MUsings

Looking Back, Part 1

Putting “part 1"in a title is always a dangerous step to take, as it implies a continuation which does not always materialize. I still find myself in an ambivalent relationship with my various blogs; I like having them for the occasional burst of opinions, but I find sustained usage takes effort. I am once again thinking of collapsing a few of them together and removing others, so we’ll see what the new year brings in that regard. For now, however, I did find myself with an urge to muse about my various MU* characters throughout the years.

I logged into my first MUSH sometime in August of 1995. I had obtained Internet only some months earlier (this was pretty much right when dial-up was launched in Sweden) and largely for the purpose of checking out this MUD thing I had read about in the second issue of Sweden’s first Internet magazine. I’d been interested in trying out role-playing for some time, but I knew no one in RL who played and I was (am) a bit of a shut-in, so on-line seemed like the perfect solution. MUDs ended up entertaining me for a couple of months, but the whole levelling up game was never really a good fit for me. After going on vacation during the summer and falling way behind those I had played a bit with (no such thing as mobile access, of course), I drifted away from MUDs and stumbled on my first MUSH. Riva MUSH, based on David Eddings books, was huge and empty. I wandered about for a bit but never got into any roleplay. Instead it was Tales of Ta’veren, the first Wheel of Time MUSH, that had the dubious honour of being the first game where I actually went IC.

I had fallen head over heels in love with the Wheel of Time setting and of course I wanted to play a channeler. Me and everyone else who created a female PC, and quite a few of those who created a male one as well. But when the game started, it was actually a soft opening, with no CG process or even an application process for restricted concepts in place. So, we were all in a bit of limbo for a while, which led to some rather terribly noobish plotlines with a lot of people trying to set up their characters to be in interesting positions for the eventual reveal of their special powers. Once the applications were opened, we ended up with a lot of wilders being discovered right under the nose of the White Tower, not to mention more than a few secret lost heirs to noble houses cropping up. It was quite clearly not an ideal way to go about things, but they had been in development for a long while and really wanted to open. Of course, that experience meant that we spent an even longer time in development on Blood of Dragons, but that’s another story.

In any case, the character I had created for Tales was more than a little influenced by another series of books, the Indigo series by the late Louise Cooper, a set of seven books which are far too poorly known. The main character of the series is called Anghara, though for much of the series she goes by the name of Indigo. She has white hair following the traumatic events of the first book and she is accompanied by a wolf named Grimya as she travels through the world to set right the wrongs she caused at the beginning. I added a “d” to the name to make it Angharad, I kept the white hair (though made her born with it) and I made her companion a horse instead of a telepathic wolf. She also had more than a bit in common with various heroines from the horse books of my youth in that she did not have much in the way of friends but of course she could handle the unruly horse that everyone else thought was hopeless. As a character for a newbie MUSHer, she was anything but ideal if played as I envisioned her, as she was supposed to be quite a recluse. Of course, the plan all along had been to get into the White Tower, where you have plenty of opportunity to interact with others whether your character wants to or not. That ended up taking a while, however, so cue more wild plots in Tar Valon in the meantime.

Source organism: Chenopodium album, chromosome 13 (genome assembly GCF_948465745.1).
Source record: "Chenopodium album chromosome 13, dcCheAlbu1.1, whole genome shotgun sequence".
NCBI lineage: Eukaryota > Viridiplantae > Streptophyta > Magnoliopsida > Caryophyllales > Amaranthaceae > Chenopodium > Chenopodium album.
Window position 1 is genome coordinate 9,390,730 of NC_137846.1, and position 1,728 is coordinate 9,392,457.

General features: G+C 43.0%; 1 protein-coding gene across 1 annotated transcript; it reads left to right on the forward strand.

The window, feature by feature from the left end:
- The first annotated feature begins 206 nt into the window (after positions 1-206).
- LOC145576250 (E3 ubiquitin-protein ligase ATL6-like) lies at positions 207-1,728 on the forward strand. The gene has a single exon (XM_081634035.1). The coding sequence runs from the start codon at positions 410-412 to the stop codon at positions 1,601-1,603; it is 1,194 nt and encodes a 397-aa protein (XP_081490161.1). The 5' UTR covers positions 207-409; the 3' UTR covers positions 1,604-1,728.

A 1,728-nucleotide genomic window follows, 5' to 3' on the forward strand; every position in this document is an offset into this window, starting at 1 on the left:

I am, on the whole, rather glad my first mushclient did not have a logging function. At least I had improved a bit by the time I moved to MUSHclient, though I still peppered my poses with far too many ....‘s.

After some time (maybe a couple of years?), Tales ended up feeling that the lack of a CharGen and various coded systems was a real problem, and so the game actually shut down for further development. During its absence, I ended up creating character number three on another Wheel of Time game, but she’ll get her own post, as will character number two. Eventually, Tales came back and Angharad with it, though I did take the opportunity to partially restart the character by retconning some of her RPed history. It was a necessary clean-up, but it also removed some of my connections to the character, so it was never quite a perfect fit after that. Still, I continued playing Angharad until Tales shut down for good. She was still in the White Tower as an Accepted at the time, but as part of wrapping up her storyline I determined that she ended up refusing her test for the shawl and left the Tower. I tried picking up from there when the sort-of successor Tales of Ta’veren II launched, but it never worked out.

One of these days (yeah, right) I’d like to have a little Wheel of Time MUSH where I could resurrect my characters from that setting, but unless I hire someone to run it for me it seems highly unlikely to happen. Plus, I’d have to read the last few books, and I really don’t want to touch the ones Sanderson did. But I do miss Angharad. Not only was she my first real MUSH character, she was also indirectly responsible for Westeros.org—if another player on Tales of Ta’veren had not recognized that I was borrowing from Louise Cooper’s books, I might never have become friends with Sparks, our valiant site host & site admin without whom the site would never have gotten off the ground.

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